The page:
It is the chronic irony of sailing that we are alone at sea and yet cannot escape the myopic familiarity of our crew mates. First mate Betney, the comedian, is the stranger among us. He knew only Binsted before the charter began, but he is a tall, lionhearted Scouser who jokes easily and laughs often. Since the launch of the International Space Station, integrating outsiders into crews has been a concern for NASA, Binsted says. “You might have just one Russian cosmonaut in with a bunch of American astronauts, or vice versa.”
Our group might never have met Betney in any other circumstance, but he makes himself easy to love, sweating his way to the top of a barren peak, staring down on the blue slipper of a bay. Cruising north through the park, motoring as much as raising sail, we bask in the middle-age calm of a place with few people and no discos, where the community of cruisers is more likely to include grandparents and babies than DJs spinning beats. At Telašćia Nature Park, moored beside a pine forest, we hang jugs of black wine off the lifelines and wake in the morning to the braying of wild donkeys. The supermarket motors up soon after: a dinghy bearing fresh tomatoes, hot bread and home-brewed fruit brandies.
Dalmatia’s jugo winds are credited with the grumpy posture of fjaka, a kind of national harrumph that is said to make Croatians lazy when the sultry gusts stir. It brings on headaches, bad judgment and criminal lethargy — apocryphally, it’s even been used as a defense in murder trials. But we discover an entirely upbeat version that includes sunning on deck, Sudoku and, once we drop the hook, improvised cocktails. (Dalmatian Sunset, The Split, Fjakalicious — I forget the recipes.)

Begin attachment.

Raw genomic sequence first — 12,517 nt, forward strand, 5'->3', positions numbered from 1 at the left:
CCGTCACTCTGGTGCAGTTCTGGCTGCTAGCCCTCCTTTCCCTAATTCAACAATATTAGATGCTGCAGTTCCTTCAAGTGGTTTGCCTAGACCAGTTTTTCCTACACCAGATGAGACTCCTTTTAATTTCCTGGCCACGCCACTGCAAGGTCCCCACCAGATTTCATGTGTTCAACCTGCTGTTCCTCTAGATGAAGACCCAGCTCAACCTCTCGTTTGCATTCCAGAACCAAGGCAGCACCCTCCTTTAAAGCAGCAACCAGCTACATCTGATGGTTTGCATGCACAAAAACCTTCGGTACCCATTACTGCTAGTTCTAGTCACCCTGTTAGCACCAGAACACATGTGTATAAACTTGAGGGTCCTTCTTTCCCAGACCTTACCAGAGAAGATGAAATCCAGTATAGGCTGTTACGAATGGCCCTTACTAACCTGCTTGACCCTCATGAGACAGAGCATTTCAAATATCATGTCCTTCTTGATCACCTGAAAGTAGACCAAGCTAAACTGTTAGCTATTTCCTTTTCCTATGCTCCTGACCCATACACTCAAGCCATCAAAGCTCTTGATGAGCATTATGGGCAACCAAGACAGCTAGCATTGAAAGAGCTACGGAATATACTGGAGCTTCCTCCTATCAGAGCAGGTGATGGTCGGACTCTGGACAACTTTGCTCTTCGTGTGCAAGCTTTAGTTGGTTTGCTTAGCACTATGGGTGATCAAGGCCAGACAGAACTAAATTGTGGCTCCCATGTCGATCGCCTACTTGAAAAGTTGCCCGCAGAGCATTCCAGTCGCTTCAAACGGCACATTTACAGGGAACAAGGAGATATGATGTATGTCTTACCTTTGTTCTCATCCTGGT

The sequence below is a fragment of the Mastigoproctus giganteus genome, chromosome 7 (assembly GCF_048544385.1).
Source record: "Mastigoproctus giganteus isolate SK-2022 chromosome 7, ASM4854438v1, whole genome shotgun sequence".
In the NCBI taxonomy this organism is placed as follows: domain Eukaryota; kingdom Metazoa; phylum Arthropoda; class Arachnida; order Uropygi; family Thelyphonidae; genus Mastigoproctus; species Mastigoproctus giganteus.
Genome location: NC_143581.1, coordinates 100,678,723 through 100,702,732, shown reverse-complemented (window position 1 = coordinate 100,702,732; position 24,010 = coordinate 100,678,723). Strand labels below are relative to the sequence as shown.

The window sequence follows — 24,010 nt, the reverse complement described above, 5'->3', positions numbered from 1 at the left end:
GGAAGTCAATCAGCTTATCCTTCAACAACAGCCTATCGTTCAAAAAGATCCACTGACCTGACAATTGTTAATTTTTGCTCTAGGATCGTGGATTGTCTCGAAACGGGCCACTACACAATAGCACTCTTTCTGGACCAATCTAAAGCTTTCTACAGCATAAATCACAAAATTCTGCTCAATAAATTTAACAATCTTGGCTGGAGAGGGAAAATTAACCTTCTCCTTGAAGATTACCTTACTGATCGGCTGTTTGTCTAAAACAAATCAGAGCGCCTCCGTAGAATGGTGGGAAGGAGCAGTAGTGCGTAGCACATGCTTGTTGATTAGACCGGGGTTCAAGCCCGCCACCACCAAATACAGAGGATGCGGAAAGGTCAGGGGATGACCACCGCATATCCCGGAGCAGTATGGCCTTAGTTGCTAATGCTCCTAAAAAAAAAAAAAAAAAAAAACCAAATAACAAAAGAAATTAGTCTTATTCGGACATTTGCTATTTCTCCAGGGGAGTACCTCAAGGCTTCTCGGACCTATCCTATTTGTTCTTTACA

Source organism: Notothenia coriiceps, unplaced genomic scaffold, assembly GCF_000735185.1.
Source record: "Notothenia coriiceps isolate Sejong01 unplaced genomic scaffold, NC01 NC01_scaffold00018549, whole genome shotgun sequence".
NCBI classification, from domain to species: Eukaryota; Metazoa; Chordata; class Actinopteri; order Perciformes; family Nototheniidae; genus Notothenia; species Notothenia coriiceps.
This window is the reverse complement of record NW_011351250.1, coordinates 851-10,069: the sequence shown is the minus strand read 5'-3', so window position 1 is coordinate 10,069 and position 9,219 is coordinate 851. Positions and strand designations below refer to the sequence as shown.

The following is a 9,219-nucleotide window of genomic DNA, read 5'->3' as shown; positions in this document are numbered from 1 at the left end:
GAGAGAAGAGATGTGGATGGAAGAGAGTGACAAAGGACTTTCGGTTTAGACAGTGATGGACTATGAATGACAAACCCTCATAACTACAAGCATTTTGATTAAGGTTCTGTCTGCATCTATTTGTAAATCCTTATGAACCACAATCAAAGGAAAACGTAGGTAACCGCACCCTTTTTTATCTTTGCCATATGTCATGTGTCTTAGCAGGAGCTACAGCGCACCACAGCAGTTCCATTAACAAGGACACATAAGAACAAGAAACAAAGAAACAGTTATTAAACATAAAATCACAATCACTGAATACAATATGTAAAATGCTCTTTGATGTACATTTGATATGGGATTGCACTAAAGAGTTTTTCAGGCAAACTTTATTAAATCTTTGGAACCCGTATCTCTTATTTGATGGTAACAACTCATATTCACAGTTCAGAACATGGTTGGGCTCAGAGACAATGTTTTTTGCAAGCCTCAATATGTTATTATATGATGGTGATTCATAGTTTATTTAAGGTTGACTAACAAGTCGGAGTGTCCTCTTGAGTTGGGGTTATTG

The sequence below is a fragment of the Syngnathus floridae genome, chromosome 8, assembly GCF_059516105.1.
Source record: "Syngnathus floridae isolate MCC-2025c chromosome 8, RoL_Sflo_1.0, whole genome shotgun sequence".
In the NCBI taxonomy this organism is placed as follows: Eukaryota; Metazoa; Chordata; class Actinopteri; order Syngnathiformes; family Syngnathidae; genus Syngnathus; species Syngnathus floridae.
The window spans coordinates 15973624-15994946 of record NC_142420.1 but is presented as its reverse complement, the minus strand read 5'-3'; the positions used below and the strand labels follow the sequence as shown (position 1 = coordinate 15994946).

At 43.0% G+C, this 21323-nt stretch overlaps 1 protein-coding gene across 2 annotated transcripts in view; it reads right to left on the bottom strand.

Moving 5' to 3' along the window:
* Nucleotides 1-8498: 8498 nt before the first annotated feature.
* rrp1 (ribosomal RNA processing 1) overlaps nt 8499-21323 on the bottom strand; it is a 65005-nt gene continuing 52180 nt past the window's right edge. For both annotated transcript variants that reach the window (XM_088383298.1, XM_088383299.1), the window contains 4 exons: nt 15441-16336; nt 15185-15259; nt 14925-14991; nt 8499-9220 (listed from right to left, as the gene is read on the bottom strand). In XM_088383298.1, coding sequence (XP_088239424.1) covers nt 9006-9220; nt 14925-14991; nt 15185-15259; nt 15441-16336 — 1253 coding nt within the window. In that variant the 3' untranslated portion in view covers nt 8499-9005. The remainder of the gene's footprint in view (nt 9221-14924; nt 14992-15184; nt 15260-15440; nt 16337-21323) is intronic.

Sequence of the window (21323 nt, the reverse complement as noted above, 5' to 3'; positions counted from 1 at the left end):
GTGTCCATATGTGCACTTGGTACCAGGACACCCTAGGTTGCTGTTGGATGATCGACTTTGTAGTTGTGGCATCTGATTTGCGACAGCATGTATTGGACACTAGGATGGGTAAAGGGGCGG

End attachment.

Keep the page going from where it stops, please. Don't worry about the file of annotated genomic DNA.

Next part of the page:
I retreat to the galley. The ingredients of the Adriatic are so compelling, fresh and basic, erupting out of 16 hours’ sunlight — herbal, citrusy, lamb, rabbit — I find fjaktastic joy in nourishing a crew who makes me so happy. Cruisers note a division of labor into “pink jobs” and “blue jobs,” female versus male, where in space the division tends more toward science versus engineering. On a three-year trip to Mars, however, NASA is keen to see how crews will divide the tasks of everyday life, says Binsted, who also crewed a Mars simulation on Devon Island in the Canadian high Arctic. “We have found there is often chore swapping. So, in the Arctic, I ended up swapping my cleaning chores for cooking, which seemed like a damn good trade too.”
Our final port takes us beyond the parks to Kaprije, population 143, literally the Capri of Dalmatia in Italian (Capri di Dalmazia). It’s a bayside village on a car-free island so rocky that Kaprijians are compelled to build walls, generation after generation, mazes and buttresses to nowhere, just to squeeze in another olive tree. Crumbling houses are festooned with bougainvillea and runaway creepers. It’s a time machine, the place we imagined when we decided to see these old islands in such an intimate way.
Sipping the first of many beers on the stucco promenade, Binsted explains how the week aboard has worked so perfectly: “Our crew saw ‘cohesion’ as a mission task, rather than something abstract — that is, cohesion is something to do, rather than a state you hope to find yourself in.” The clock tower strikes 6. She orders another round of Karlovaco beer for everyone at the table. “And it’s something to succeed at. NASA crews are very success-oriented.”